Thus also Philips ; que repellite; neve Caede facerdotis flammas extin “ No joyous pipe was heard, no “ guite Veftae.

« flocks were feen, “ Talia nequicquam toto Venus « Nor shepherds found upon the " anxia caelo

grafly green; « Verba jacit, fuperofque movet. “ No cattle graz’d the field, not

v drunk the flood, “ Tum vero Cytherea manu per

" No birds were heard to warble

us thro' the wood.” " Pectus; et Aeneaden molitur condere nube,

" Nothing can be more elegantly " Quo prius infefto Paris eft ereptus “ exprefled, says Catrou, than this co Atridae,

" rural grief. It might happen $ Et Diomedeos Aeneas fugerat “ literally at the death of Virgil 66 enses.

“ brother : but with regard

56 Caefar, it can be understood on " Vix ea fatus erat; media cum “ ly in figure, and in metaphor. 56 fede Senatus

But in opposition to this, a paffag, « Conftitit alma Venus nulli cer is quoted from Suetonius; when nenda ; suique

we are told, that this

very “ Caefaris eripuit membris, nec in happened just before Caesar's death 66 aëra folvi

The historian tells

us,

that the " Pasla recentem animam, caelefti• horses, which that great man ha “ bus intulit astris,

confecrated, when he passed that ŚĆ Dumque tulit, lumen capere, Rubicon, and had fed at large eve atque ignescere fenfit:

fince, were observed to abitain from " Emisitque finu. Luna volat al- their-food ; “ Proximis diebus " tius illa :

quorum greges, quos in trajici" Flammiferumque trahens spa « endo Rubicone Aumine confe- tioso limite crinem

craret, ac vagos et fine custode 66 Steila micat."

“ dimiserat, comperit pertinaciffima

“ pabulo

thin

Frigida, Daphni, boves ad Alumina : nullá neque "be cool ftreame : nor did any

one

25 borse taste of the river, or touche Libavit quadrupes, nec graminis attigit herbam. a blade of grass.

amnem

NOT E S.

“ pabulo" abftinere, ubertimque which is the most generous and use“ Alere.” This is a strong argu- ful of all quadrupeds. The word is ment in favour of their opinion, used in several other places by Virgil; who think Julius Caesar was in- and in almost every one of them it fended under the name of Daphnis. plainly fignifies a horse. Thus we

25. Nulla.] La Cerda obferves, read in the third Aeneid; that the using of two negatives in this place, nulla neque is a Gre « Quatuor hic, primum omen, equos cism; because in Greek two ne “ in gramine vidi gatives make the negation stronger, " Tondentes campum late, candore whereas in Latin they make an af

$6 nivali : firmative. Some would read ulla “ Et pater Anchises: bellum, o here instead of núlla. But the best « terra hofpita portás: Criticks approve of nulla, and al « Bello armantur equi : bellum haec low it, with La Cerda, to be a

armenta minantur : Grecism. We find nulla used in 66 Sed tamen iidem olim curru suclike manner by Propertius, in the

66 cedere sueti nineteenth Elegy of his second Book; " Quadrupedes ; et fraena jugo

s6 concordia ferre.” Nullus erit cáftis juvenum corruptor in agris,

And in the eighth ; “Qui te blanditiis non finat effe probam

It clamor, et agmine facto neque ante tuas orietur rixa " Quadrupedante putrem

sonitu “ fenestras,

quatit ungula campum.”. U Nec tibi clamatae fomnus amarus erit.”

And in the tenth;

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Nulla

Book ;

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Tibullus indeed makes use of ulla

Jam tandem erumpit, et lec, in the first Elegy of his fourth

66 inter " Bellatoris equi cava tempora con

jicit hastam. " Ulla nec aëreas volucris perlabitur Tollit se arrectum quadrupes, et auras,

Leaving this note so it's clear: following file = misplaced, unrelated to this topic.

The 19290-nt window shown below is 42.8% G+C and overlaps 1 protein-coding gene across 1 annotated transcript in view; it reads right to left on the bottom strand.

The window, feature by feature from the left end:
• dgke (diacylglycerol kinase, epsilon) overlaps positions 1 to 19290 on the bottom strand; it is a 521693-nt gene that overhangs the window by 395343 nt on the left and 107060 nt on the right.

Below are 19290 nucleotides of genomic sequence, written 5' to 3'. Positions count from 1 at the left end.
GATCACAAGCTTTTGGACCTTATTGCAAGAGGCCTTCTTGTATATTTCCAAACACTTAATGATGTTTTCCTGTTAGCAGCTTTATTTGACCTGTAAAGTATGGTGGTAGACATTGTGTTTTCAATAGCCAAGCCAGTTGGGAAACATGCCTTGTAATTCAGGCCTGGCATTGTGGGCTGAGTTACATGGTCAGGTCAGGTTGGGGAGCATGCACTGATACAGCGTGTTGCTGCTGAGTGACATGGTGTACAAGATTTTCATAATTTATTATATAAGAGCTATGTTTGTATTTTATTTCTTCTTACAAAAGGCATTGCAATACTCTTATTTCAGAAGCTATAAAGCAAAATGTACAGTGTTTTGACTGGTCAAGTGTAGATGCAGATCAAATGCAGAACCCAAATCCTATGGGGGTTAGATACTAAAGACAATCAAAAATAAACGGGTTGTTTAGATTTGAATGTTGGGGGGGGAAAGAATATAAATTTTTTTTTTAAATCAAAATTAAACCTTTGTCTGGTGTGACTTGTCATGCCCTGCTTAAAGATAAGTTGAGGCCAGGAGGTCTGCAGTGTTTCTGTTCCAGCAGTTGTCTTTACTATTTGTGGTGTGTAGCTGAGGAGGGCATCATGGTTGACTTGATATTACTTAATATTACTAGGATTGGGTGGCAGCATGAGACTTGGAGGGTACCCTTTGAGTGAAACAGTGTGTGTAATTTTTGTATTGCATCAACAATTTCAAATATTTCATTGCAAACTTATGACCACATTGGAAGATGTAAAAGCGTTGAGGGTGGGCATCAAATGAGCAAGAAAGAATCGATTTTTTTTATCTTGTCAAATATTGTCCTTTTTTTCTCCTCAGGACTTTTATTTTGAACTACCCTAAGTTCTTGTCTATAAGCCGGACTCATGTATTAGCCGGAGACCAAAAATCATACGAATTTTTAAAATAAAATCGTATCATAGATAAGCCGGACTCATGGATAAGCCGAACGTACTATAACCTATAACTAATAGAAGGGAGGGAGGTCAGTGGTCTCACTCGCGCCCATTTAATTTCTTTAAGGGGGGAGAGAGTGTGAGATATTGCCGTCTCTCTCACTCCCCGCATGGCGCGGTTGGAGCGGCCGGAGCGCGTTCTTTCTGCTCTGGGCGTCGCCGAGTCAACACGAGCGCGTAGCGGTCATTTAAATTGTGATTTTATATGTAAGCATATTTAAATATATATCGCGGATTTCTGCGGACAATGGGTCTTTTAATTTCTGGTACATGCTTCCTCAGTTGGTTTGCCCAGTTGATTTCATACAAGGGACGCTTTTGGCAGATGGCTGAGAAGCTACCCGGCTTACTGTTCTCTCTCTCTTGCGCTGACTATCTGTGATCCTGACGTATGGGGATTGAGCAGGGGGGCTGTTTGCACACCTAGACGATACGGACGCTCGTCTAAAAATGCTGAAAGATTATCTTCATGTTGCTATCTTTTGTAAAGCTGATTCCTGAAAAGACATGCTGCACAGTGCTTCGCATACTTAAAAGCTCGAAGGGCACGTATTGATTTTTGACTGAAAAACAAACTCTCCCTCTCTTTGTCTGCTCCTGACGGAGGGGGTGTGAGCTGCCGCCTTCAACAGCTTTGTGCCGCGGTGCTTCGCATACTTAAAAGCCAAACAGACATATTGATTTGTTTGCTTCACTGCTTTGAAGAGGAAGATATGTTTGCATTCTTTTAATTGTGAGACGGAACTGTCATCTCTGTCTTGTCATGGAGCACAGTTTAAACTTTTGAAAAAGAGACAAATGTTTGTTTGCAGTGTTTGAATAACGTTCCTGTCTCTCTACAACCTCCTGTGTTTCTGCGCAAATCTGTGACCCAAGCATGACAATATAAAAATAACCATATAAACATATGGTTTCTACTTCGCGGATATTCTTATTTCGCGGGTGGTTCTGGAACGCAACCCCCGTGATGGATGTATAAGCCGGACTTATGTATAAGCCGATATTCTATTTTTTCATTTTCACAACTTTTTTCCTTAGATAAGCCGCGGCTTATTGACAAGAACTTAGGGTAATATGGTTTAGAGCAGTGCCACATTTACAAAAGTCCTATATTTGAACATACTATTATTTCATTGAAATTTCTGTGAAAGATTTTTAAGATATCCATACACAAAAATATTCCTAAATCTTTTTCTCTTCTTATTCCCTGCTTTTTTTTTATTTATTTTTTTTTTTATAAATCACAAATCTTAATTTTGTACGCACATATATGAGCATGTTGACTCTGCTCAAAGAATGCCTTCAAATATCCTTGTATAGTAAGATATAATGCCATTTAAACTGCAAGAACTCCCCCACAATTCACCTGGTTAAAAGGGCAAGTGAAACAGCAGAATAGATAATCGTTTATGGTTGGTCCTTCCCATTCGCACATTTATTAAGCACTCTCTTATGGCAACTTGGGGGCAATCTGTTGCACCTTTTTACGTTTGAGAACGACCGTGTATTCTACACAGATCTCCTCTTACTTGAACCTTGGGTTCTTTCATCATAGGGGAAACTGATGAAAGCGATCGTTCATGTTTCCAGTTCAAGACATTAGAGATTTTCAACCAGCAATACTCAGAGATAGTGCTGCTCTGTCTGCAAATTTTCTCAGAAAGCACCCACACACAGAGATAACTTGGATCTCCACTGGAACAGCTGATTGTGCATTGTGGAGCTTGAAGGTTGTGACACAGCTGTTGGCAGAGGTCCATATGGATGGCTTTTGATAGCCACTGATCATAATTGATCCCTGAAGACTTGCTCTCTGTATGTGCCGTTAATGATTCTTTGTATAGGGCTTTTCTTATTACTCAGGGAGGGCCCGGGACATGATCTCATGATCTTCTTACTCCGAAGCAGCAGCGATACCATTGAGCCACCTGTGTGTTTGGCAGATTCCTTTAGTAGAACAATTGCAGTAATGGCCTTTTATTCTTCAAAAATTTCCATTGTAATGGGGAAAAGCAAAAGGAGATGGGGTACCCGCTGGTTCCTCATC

66 calcibus auras " Nec quadrupes denfas depafcitur Verberat, effufumque equitem “ aspera sylvas."

“fuper ipse secutus

o Implicat, ejectoque incumbit cera 26. Quadrupes.] I have fo!

nuus armo. lowed Ruaçus in rendering it a horse,

66

O Dapbnis, the defart mountains Daphni, tuum Poenos etiam ingemuisse leones and woods declare,

NOT E S.,

que ruinam

And in the eleventh;

Τηνον μαν θώες, τηνoν λύκοι ωρύ

σαντο, «« Continuo adverfis Tyrrhenus et Τήνον χω και δρυμοίο λέων αν έκλαυσε acer Aconteus

Savóvta. “ Connixi incurrunt hastis, primiDant sonitu ingenti, perfractaque

« For him the wolves, the pards, " quadrupedantum

" and tygers moan'd; - Pectora pectoribus rumpunt.”

“ For him with frightful grief the

“ lions groan'd.” CREECH. And again,

Ruaeus seems to think, that this

mention of the African lions alludes " At juvenis, vicisse dolo ratus, “ avolat ipse,

to the victories obtained by Julius “ Haud mora, converfifque fugax Caefar, in Africa, over Cato, Scipio

, " aufertur habenis,

and Juba. Catrou seems under a Quadrupedemque citum ferrata great difficulty, to make this passage ".calce fatigat.”

suit with his system, “ It will be " thought surprizing, says he, that

16 the death of And again,

a country-man is should be lamented so far as

“ Africa. I allow it; but Virgil " Quadrupedumque putrem cursu

had already obtained friends, and " quatit ungula campum.

“ reputation in all places, where

" Rome had colonies, armies, and The only place, where quadrupes is

“ governors. Without doubt, this used for any other animal is in the

C6 favourite of Maecenas and OEtaseventh Aeneid ; and there indeed

“ vian received condolances from it signifies a stag;

“ all parts. Besides, Sicily, where

" the scene of this Eclogue feems “ Saucius at quadrupes nota inter « to have been laid, was not very "! tecta refugit,"

“ far distant from Africa. It might " therefore be feigned poëtically

, 27. Poenos leones. ] Carthage " that the groans of an afflicted was a famous city of Africa. He “ family were heard even to Africa." therefore fays Carthaginian lions, - This seems very extravagant; and for African.' Africa abounds with Virgil does not speak of the groans Tions and other wild beasts. Theo- of the afflicted family ; but only critus represents the lions lamenting says the mountains' and 'woods ecDaphnis in the woods ; and joins choed the lamentations of the lions. other wild beasts with them, He does not give the least hint, that